Miso Soup: a soup that’s light enough for warmer months but still creamy enough to be comforting. Quite good for British spring-summer time, where days can quickly descend after a few precious hours of sunshine.
I adapted this from Makiko Itoh’s Hokkaido-style miso soup by adding a further British twist with soft, mild leeks and ham off the bone. A handful of fresh peas or broad beans stirred in at the end would be delicious, too. Maki also gives vegetarian and vegan alternatives in her original recipe.
However you decide to vary the soup, I’d keep it fairly light, staying away from too much cream to keep the balance of flavours and textures. I like it best with a pile of very crisp, fresh white bread, but of course you can have it how you like. This keeps well in the fridge for up to a week (reheat very gently) and makes about 6 servings.
I'm a self-conscious dilettante with a degree in History of Art from SOAS and UCL. I've lived in Greater London all my life, interrupted only occasionally by brief trips to Thailand. The result is that I speak Thai with a Croydon accent (and sometimes Croydon with a posh accent, but that's another story).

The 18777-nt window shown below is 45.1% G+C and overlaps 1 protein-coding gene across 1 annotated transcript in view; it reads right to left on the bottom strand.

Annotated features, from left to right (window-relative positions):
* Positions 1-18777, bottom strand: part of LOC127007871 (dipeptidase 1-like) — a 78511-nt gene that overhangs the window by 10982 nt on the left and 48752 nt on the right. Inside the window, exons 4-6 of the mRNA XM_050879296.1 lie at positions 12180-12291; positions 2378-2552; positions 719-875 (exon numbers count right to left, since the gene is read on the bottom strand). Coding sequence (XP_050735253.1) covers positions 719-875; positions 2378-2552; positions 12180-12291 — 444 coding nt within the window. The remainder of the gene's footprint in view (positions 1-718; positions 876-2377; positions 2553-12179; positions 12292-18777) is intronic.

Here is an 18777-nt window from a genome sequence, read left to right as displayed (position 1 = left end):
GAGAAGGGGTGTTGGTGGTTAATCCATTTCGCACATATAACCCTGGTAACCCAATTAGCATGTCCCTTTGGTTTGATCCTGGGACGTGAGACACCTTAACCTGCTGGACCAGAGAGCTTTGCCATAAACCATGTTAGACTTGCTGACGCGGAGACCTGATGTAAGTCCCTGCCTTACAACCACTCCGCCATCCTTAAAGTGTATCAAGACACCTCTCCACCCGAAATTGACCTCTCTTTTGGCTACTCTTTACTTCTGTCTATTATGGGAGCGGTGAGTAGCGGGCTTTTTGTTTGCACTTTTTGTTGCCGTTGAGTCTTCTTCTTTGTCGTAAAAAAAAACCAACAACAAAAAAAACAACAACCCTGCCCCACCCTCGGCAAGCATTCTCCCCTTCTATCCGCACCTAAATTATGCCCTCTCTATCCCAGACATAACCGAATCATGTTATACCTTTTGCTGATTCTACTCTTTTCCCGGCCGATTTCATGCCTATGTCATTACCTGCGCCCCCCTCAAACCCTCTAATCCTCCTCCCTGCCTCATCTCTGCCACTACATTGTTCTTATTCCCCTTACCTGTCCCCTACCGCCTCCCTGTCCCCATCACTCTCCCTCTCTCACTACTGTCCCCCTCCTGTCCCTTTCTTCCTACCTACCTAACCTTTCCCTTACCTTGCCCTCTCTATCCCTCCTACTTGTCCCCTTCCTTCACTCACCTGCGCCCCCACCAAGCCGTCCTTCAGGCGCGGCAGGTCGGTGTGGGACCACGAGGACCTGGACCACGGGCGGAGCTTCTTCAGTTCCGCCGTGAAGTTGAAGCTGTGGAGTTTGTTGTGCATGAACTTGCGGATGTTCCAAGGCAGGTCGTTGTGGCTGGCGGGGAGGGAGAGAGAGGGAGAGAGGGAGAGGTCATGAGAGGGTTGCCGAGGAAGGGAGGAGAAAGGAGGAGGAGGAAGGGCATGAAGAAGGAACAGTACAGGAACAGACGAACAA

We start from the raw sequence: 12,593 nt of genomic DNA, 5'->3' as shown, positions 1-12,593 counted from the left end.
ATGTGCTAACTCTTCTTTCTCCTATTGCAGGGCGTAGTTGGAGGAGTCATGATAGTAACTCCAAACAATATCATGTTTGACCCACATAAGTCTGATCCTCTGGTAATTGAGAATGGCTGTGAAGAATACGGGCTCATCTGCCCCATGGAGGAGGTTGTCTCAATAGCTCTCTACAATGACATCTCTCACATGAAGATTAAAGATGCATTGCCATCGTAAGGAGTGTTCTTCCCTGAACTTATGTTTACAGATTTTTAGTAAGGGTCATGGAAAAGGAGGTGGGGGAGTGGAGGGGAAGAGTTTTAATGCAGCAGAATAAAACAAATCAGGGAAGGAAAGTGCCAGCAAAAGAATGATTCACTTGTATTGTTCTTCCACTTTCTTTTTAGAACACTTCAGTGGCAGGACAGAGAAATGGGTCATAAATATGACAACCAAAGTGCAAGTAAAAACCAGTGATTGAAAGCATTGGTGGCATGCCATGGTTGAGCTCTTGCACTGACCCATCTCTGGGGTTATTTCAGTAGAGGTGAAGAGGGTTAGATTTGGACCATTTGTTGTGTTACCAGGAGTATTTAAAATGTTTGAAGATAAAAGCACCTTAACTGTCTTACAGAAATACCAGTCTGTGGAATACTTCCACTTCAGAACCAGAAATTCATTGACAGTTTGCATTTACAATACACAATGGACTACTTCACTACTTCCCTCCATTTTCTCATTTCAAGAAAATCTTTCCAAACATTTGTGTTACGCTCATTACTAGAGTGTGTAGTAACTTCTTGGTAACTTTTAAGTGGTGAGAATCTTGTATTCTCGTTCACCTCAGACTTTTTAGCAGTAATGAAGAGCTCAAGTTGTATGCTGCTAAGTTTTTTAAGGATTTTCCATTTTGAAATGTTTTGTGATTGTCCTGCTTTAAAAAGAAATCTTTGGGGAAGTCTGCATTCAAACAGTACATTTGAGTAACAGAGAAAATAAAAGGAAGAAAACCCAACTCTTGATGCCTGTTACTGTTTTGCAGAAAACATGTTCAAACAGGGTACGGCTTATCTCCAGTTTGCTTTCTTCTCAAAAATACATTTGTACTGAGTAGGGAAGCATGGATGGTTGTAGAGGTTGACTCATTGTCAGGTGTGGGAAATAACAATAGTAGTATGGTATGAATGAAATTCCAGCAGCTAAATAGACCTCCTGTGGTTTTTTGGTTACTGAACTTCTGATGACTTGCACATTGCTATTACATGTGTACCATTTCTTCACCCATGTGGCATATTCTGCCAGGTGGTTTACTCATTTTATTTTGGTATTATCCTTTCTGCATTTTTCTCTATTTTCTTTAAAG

Far from being a charming bilingual intellectual of the world who ably holds forth on every topic imaginable at dinner parties, most of what I actually say in either language is "Hello", "That's a nice painting", and "I'm hungry". My idea of a balanced diet is a bowl of Mama instant noodles in one hand and a chip buttie in the other, but I also don't mind a nice bit of duck confit or gaeng paa gai. I don't go to dinner parties, anyway.
I like looking at interesting things. Thai contemporary art, Early Modern English portraiture, and lowbrow art have so far held my attention.
I consume vast amounts of art and food, so I thought I would give something back by writing.